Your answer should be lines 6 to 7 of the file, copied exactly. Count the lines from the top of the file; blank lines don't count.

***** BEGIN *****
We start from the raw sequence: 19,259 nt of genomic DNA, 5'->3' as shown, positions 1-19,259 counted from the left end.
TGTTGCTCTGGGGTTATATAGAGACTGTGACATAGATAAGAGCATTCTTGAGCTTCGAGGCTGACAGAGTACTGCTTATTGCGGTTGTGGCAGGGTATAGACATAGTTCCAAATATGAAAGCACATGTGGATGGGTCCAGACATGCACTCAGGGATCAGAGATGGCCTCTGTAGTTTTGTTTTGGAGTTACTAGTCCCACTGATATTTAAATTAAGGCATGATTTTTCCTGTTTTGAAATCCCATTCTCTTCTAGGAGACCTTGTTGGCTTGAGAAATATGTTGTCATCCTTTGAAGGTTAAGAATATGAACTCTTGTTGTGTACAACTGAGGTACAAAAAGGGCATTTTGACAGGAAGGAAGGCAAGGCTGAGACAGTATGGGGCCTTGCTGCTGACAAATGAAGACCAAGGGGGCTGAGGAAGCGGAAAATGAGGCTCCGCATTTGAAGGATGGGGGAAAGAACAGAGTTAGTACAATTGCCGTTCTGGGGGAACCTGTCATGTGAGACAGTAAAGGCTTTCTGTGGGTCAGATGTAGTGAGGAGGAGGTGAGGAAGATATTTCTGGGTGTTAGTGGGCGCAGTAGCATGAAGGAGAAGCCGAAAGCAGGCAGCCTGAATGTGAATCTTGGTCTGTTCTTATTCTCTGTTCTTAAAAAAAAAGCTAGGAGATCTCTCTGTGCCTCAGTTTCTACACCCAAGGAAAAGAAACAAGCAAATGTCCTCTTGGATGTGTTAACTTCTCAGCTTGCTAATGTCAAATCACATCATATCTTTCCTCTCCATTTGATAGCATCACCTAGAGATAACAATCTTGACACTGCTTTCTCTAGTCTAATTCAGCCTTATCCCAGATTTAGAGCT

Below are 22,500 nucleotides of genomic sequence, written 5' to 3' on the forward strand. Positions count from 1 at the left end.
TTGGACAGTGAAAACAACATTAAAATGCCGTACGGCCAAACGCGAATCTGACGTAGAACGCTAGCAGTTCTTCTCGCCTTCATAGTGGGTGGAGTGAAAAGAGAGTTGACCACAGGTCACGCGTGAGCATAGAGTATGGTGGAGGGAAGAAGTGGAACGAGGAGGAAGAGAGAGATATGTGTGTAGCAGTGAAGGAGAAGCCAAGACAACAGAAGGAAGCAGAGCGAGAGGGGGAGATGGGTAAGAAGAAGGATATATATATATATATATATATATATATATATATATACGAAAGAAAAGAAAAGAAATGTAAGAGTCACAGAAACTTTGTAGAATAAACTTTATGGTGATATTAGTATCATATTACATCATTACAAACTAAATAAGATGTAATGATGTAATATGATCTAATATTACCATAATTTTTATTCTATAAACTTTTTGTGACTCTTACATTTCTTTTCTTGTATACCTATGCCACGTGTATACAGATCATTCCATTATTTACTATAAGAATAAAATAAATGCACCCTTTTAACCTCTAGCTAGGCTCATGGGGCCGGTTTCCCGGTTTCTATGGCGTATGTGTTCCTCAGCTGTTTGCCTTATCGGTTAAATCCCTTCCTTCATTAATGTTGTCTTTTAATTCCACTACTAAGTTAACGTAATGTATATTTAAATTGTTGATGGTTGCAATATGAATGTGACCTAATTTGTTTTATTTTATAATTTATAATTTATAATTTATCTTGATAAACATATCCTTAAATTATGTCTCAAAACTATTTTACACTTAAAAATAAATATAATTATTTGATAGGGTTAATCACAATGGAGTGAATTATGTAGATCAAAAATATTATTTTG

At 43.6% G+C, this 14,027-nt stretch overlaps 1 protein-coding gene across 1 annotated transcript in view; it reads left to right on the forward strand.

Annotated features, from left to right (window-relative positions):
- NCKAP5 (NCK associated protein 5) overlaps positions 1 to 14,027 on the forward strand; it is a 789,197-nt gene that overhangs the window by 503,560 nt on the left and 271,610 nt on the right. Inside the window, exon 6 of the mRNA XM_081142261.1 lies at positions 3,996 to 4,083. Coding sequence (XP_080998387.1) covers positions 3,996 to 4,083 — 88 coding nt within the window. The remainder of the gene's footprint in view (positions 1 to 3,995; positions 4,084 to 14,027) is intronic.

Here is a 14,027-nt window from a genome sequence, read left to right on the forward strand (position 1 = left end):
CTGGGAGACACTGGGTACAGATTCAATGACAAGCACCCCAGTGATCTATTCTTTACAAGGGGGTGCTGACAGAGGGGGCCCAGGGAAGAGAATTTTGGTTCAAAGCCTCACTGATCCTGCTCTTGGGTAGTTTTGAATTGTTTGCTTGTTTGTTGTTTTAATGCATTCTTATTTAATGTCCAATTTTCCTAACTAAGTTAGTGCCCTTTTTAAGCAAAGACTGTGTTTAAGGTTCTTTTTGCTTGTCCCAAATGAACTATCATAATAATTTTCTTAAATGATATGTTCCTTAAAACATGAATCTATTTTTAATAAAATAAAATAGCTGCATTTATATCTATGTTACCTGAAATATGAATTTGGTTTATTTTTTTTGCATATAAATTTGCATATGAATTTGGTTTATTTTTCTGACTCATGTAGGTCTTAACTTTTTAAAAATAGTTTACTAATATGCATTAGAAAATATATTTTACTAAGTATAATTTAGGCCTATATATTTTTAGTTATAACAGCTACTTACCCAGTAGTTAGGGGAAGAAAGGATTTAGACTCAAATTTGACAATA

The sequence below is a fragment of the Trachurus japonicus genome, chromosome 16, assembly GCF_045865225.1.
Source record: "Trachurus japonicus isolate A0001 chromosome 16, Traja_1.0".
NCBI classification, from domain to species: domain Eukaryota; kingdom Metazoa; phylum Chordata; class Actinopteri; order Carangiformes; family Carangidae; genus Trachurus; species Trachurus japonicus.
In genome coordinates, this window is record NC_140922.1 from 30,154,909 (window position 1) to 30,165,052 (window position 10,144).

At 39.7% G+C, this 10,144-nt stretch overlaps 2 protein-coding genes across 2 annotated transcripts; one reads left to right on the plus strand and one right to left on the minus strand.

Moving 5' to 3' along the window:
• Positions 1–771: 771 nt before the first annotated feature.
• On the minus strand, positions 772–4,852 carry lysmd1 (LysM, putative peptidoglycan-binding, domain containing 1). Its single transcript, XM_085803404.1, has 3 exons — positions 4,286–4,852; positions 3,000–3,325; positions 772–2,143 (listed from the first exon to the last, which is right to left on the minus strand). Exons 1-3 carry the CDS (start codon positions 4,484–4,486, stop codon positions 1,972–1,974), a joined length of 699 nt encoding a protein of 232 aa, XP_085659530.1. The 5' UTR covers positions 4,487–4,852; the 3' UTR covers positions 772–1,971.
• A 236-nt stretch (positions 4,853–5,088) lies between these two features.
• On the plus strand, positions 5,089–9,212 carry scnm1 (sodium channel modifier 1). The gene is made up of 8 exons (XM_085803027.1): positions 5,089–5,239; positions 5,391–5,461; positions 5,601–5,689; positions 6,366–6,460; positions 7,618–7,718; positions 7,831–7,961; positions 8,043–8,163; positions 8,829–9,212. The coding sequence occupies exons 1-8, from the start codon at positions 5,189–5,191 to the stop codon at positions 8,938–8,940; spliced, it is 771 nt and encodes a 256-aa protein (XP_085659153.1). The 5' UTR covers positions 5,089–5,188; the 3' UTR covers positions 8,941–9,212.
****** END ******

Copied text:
Annotated features, from left to right (window-relative positions):
- NCKAP5 (NCK associated protein 5) overlaps positions 1 to 14,027 on the forward strand; it is a 789,197-nt gene that overhangs the window by 503,560 nt on the left and 271,610 nt on the right. Inside the window, exon 6 of the mRNA XM_081142261.1 lies at positions 3,996 to 4,083. Coding sequence (XP_080998387.1) covers positions 3,996 to 4,083 — 88 coding nt within the window. The remainder of the gene's footprint in view (positions 1 to 3,995; positions 4,084 to 14,027) is intronic.